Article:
Blacktail Rattlesnake
Crotalus molossus molossus
Blacktail Rattlesnake

Blacktailed Rattlesnakes do not aggressively defend themselves when molested and seldom rattle. Some may gape their mouths as the Cottonmouth does when disturbed. Almost always found in rocky areas, they may occupy a variety of habitats - deciduous forests or pine woodlands, grassy hillsides, or cactus and agave groves. They often climb into low-growing bushes, possibly foraging for small nestling birds, or to bask in the sunlight. They are active both day or night, but seek shade in the heat of summer days.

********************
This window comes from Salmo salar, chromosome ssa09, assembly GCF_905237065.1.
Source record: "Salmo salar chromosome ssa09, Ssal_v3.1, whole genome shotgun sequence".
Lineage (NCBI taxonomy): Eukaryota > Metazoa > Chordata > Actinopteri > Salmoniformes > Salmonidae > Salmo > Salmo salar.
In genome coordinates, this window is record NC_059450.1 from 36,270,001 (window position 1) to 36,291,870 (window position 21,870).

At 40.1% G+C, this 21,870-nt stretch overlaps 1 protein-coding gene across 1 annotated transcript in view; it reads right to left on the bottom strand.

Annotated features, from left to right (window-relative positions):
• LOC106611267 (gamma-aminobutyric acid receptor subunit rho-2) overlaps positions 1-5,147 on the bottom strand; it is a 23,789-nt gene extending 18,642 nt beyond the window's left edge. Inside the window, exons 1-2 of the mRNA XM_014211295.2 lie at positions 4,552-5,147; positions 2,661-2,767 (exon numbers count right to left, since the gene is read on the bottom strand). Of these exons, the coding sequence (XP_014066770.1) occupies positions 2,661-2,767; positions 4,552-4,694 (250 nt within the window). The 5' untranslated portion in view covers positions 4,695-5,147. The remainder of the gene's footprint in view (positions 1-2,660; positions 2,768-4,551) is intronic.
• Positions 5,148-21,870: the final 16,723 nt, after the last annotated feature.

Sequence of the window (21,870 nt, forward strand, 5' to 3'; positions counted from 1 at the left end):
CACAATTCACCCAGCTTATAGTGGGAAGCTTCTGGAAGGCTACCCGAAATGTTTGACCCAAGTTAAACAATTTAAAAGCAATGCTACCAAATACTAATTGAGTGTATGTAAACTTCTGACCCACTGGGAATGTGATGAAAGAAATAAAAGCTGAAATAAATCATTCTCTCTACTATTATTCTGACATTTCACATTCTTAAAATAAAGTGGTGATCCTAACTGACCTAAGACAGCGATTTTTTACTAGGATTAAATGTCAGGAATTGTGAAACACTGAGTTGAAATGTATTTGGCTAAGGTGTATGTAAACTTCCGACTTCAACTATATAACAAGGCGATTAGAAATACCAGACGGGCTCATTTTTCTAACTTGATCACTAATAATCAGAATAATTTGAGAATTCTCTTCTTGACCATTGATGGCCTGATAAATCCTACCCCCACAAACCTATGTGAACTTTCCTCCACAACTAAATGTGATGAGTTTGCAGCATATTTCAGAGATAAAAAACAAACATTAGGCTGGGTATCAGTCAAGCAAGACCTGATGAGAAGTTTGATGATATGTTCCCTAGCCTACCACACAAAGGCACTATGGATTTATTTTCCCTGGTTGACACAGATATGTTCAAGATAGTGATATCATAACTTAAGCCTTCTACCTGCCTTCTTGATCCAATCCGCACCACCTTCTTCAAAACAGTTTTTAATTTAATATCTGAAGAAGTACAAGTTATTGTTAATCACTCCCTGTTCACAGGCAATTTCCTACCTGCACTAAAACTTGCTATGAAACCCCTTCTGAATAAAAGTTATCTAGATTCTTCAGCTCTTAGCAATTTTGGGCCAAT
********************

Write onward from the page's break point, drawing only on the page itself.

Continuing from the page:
They may attain lengths in excess of 4 feet, but average 36 to 40 inches and are found in central Texas west through New Mexico, much of Arizona, and south to northern Mexico. Sidewinders and other young rattlesnakes often fall victim to larger and faster predators such as the desert roadrunner. Most rattlesnakes do not survive their first year.

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